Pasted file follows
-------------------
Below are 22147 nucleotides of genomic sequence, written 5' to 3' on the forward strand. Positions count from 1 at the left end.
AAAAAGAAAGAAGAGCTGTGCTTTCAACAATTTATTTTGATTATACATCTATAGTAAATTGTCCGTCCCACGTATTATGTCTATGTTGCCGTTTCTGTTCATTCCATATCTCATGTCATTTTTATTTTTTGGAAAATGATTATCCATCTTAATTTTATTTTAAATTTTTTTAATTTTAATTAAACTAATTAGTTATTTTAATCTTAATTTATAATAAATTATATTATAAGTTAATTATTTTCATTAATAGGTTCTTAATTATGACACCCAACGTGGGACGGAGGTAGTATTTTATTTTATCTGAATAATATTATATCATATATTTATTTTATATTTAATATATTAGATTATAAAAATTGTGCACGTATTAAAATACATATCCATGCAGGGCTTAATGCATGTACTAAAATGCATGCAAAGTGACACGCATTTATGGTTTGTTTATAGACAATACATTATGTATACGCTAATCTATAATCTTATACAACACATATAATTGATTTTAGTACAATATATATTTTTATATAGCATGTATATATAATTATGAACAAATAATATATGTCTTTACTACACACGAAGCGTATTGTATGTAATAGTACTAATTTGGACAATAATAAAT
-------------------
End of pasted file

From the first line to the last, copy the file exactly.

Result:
Below are 22147 nucleotides of genomic sequence, written 5' to 3' on the forward strand. Positions count from 1 at the left end.
AAAAAGAAAGAAGAGCTGTGCTTTCAACAATTTATTTTGATTATACATCTATAGTAAATTGTCCGTCCCACGTATTATGTCTATGTTGCCGTTTCTGTTCATTCCATATCTCATGTCATTTTTATTTTTTGGAAAATGATTATCCATCTTAATTTTATTTTAAATTTTTTTAATTTTAATTAAACTAATTAGTTATTTTAATCTTAATTTATAATAAATTATATTATAAGTTAATTATTTTCATTAATAGGTTCTTAATTATGACACCCAACGTGGGACGGAGGTAGTATTTTATTTTATCTGAATAATATTATATCATATATTTATTTTATATTTAATATATTAGATTATAAAAATTGTGCACGTATTAAAATACATATCCATGCAGGGCTTAATGCATGTACTAAAATGCATGCAAAGTGACACGCATTTATGGTTTGTTTATAGACAATACATTATGTATACGCTAATCTATAATCTTATACAACACATATAATTGATTTTAGTACAATATATATTTTTATATAGCATGTATATATAATTATGAACAAATAATATATGTCTTTACTACACACGAAGCGTATTGTATGTAATAGTACTAATTTGGACAATAATAAAT